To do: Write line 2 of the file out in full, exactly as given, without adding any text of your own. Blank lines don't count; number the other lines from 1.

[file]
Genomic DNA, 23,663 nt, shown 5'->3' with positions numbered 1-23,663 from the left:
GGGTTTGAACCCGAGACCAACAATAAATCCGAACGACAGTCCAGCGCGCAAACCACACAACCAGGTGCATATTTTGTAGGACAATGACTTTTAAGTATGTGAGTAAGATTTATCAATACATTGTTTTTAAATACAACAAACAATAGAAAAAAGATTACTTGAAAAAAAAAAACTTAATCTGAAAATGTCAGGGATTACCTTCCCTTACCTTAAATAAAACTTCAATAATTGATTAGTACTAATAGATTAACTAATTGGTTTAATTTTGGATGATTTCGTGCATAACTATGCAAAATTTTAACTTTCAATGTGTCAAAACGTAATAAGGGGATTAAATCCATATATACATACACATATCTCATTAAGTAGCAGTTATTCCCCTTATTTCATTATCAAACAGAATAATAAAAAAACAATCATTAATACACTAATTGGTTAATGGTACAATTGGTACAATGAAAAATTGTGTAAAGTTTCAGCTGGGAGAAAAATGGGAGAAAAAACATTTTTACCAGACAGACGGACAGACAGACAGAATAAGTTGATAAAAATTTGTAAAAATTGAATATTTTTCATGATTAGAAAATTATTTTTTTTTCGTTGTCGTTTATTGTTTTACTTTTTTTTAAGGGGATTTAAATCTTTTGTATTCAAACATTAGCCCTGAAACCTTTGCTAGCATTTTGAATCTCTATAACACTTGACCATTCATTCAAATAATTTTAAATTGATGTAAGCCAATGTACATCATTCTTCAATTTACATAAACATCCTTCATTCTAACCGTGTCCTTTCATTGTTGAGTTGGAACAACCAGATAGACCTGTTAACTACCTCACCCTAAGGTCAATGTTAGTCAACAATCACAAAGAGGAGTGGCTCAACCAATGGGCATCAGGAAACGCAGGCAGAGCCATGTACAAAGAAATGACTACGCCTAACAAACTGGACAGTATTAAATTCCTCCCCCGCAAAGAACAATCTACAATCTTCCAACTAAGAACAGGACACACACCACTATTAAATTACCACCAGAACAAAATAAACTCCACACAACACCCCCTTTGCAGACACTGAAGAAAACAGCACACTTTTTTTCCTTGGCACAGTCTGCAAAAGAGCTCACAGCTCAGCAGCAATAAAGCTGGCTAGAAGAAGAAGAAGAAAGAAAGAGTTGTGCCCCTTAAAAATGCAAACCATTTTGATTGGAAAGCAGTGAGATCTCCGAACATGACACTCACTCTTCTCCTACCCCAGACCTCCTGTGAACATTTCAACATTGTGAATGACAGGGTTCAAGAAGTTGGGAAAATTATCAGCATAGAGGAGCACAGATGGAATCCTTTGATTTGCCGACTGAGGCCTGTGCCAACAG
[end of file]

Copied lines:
GGGTTTGAACCCGAGACCAACAATAAATCCGAACGACAGTCCAGCGCGCAAACCACACAACCAGGTGCATATTTTGTAGGACAATGACTTTTAAGTATGTGAGTAAGATTTATCAATACATTGTTTTTAAATACAACAAACAATAGAAAAAAGATTACTTGAAAAAAAAAAACTTAATCTGAAAATGTCAGGGATTACCTTCCCTTACCTTAAATAAAACTTCAATAATTGATTAGTACTAATAGATTAACTAATTGGTTTAATTTTGGATGATTTCGTGCATAACTATGCAAAATTTTAACTTTCAATGTGTCAAAACGTAATAAGGGGATTAAATCCATATATACATACACATATCTCATTAAGTAGCAGTTATTCCCCTTATTTCATTATCAAACAGAATAATAAAAAAACAATCATTAATACACTAATTGGTTAATGGTACAATTGGTACAATGAAAAATTGTGTAAAGTTTCAGCTGGGAGAAAAATGGGAGAAAAAACATTTTTACCAGACAGACGGACAGACAGACAGAATAAGTTGATAAAAATTTGTAAAAATTGAATATTTTTCATGATTAGAAAATTATTTTTTTTTCGTTGTCGTTTATTGTTTTACTTTTTTTTAAGGGGATTTAAATCTTTTGTATTCAAACATTAGCCCTGAAACCTTTGCTAGCATTTTGAATCTCTATAACACTTGACCATTCATTCAAATAATTTTAAATTGATGTAAGCCAATGTACATCATTCTTCAATTTACATAAACATCCTTCATTCTAACCGTGTCCTTTCATTGTTGAGTTGGAACAACCAGATAGACCTGTTAACTACCTCACCCTAAGGTCAATGTTAGTCAACAATCACAAAGAGGAGTGGCTCAACCAATGGGCATCAGGAAACGCAGGCAGAGCCATGTACAAAGAAATGACTACGCCTAACAAACTGGACAGTATTAAATTCCTCCCCCGCAAAGAACAATCTACAATCTTCCAACTAAGAACAGGACACACACCACTATTAAATTACCACCAGAACAAAATAAACTCCACACAACACCCCCTTTGCAGACACTGAAGAAAACAGCACACTTTTTTTCCTTGGCACAGTCTGCAAAAGAGCTCACAGCTCAGCAGCAATAAAGCTGGCTAGAAGAAGAAGAAGAAAGAAAGAGTTGTGCCCCTTAAAAATGCAAACCATTTTGATTGGAAAGCAGTGAGATCTCCGAACATGACACTCACTCTTCTCCTACCCCAGACCTCCTGTGAACATTTCAACATTGTGAATGACAGGGTTCAAGAAGTTGGGAAAATTATCAGCATAGAGGAGCACAGATGGAATCCTTTGATTTGCCGACTGAGGCCTGTGCCAACAG